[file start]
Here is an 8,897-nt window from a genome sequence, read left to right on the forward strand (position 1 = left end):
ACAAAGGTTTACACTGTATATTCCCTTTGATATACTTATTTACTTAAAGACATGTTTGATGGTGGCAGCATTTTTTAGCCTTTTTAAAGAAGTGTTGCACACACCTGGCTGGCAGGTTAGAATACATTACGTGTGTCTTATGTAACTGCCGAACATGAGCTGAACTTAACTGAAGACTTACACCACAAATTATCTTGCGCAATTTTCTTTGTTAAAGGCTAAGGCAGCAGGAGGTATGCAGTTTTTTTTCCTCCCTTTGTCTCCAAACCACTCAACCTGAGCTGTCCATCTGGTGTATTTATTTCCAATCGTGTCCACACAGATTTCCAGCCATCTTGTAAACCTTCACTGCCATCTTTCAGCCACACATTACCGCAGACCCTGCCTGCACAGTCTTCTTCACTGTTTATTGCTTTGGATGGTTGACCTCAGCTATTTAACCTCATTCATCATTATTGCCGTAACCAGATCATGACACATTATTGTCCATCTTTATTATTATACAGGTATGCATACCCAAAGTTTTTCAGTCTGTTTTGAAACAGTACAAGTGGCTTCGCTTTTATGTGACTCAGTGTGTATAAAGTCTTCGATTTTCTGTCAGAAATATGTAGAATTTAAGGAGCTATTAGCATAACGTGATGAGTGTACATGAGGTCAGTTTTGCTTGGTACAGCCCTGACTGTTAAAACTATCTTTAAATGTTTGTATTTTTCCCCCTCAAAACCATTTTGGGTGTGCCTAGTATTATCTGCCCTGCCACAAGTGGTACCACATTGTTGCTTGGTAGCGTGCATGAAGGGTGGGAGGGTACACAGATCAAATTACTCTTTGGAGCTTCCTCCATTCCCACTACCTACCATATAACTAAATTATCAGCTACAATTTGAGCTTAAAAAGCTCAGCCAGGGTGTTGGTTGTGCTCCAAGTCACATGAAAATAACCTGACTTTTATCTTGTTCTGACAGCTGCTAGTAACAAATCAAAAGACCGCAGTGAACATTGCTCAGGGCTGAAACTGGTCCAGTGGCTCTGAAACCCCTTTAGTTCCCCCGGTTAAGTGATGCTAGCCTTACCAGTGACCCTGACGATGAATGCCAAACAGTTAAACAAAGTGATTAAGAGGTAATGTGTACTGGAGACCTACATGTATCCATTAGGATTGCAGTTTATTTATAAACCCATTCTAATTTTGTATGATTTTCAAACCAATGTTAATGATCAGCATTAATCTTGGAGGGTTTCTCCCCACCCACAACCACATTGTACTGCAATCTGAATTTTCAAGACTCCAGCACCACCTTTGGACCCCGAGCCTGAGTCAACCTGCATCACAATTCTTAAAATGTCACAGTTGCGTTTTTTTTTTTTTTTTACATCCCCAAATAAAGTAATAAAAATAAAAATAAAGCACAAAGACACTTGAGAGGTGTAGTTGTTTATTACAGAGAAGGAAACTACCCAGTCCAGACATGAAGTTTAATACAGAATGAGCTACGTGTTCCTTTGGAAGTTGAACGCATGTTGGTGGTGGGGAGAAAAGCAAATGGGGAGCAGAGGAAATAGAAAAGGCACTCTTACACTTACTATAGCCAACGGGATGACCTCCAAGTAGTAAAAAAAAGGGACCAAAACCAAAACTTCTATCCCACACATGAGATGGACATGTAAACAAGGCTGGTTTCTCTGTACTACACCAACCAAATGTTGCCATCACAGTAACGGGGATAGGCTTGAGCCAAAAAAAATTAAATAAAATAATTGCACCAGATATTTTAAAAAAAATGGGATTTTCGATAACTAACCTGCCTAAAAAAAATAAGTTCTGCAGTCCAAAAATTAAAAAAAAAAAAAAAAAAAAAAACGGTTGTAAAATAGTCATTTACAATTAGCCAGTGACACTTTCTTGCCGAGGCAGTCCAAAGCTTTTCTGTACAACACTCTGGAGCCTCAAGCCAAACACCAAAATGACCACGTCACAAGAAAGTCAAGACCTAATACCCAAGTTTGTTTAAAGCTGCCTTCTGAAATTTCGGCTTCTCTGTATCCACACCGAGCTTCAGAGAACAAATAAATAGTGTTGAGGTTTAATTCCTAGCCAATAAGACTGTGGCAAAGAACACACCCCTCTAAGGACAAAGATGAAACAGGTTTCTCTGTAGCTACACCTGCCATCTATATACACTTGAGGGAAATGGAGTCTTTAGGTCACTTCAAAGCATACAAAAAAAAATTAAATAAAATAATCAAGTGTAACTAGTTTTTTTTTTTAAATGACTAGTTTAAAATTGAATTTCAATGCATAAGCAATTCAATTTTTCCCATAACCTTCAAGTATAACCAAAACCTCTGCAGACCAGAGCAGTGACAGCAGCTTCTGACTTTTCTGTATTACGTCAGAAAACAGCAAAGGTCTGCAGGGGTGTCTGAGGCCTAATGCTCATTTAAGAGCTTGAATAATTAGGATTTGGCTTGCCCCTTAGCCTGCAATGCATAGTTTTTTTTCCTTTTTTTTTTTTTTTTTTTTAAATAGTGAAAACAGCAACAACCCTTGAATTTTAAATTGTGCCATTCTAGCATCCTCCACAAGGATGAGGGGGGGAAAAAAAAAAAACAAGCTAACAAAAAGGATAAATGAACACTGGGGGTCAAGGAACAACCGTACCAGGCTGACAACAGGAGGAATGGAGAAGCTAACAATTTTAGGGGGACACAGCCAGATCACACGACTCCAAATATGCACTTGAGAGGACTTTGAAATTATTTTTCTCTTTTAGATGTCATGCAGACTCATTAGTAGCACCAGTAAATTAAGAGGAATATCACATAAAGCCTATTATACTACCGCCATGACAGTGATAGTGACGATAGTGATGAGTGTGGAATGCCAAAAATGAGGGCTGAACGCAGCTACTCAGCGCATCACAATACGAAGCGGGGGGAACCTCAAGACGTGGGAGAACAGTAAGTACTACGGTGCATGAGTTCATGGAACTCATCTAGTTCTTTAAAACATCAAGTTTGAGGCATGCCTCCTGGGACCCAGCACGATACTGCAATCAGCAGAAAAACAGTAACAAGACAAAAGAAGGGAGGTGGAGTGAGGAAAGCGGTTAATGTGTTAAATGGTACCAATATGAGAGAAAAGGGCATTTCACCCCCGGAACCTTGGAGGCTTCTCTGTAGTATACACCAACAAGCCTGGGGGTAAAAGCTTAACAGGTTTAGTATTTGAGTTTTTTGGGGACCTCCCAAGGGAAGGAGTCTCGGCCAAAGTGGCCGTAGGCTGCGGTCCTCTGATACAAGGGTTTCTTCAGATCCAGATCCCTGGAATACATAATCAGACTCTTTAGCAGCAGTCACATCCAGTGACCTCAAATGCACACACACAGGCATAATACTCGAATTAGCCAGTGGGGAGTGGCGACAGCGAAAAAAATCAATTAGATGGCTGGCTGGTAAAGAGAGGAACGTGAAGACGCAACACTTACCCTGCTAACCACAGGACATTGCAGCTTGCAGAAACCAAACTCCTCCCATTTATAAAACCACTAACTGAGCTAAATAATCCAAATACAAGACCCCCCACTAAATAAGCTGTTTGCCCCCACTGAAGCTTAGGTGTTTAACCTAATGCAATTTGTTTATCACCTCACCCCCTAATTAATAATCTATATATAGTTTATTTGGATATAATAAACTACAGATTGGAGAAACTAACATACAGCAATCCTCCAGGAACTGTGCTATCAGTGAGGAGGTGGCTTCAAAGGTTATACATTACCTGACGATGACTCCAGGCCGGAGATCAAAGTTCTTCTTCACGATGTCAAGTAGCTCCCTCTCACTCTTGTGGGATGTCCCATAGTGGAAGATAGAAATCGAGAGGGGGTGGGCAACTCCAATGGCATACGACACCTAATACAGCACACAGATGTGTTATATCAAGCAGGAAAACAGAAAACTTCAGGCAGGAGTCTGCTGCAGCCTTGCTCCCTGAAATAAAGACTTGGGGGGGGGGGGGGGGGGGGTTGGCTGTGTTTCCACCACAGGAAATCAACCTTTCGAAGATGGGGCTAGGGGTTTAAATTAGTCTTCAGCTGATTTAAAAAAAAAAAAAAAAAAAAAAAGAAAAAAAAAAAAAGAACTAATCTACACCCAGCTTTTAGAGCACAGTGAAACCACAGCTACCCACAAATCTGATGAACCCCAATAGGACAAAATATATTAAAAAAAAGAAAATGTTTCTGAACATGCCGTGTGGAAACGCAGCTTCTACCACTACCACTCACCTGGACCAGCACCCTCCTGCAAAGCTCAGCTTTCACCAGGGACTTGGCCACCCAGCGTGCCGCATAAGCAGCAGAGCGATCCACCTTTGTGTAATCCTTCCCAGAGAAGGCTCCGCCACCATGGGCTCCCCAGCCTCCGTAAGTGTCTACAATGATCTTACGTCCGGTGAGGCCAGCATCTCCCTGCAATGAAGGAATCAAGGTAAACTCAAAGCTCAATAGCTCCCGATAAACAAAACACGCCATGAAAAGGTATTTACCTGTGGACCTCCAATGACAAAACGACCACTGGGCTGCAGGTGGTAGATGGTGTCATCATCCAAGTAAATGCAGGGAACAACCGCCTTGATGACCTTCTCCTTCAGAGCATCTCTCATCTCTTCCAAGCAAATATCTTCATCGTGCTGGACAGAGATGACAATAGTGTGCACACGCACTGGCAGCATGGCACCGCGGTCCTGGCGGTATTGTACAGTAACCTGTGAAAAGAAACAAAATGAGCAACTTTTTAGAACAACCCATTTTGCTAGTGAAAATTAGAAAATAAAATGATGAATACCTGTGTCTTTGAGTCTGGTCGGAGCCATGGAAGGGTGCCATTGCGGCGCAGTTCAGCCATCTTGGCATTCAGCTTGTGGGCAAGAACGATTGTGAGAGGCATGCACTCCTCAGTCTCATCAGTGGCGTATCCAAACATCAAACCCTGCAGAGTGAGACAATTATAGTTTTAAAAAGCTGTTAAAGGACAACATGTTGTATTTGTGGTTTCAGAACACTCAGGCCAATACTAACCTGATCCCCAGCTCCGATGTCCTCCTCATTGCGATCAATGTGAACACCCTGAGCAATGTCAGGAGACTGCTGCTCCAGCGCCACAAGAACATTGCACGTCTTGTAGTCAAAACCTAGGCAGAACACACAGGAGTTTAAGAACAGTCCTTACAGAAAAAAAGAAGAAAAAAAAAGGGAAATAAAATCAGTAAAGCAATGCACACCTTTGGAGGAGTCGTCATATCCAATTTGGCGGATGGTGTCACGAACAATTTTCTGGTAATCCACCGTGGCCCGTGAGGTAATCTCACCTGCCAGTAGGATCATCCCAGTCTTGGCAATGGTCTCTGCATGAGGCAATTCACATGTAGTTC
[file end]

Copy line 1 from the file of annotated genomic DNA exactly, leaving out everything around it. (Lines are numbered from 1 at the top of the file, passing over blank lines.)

Here is an 8,897-nt window from a genome sequence, read left to right on the forward strand (position 1 = left end):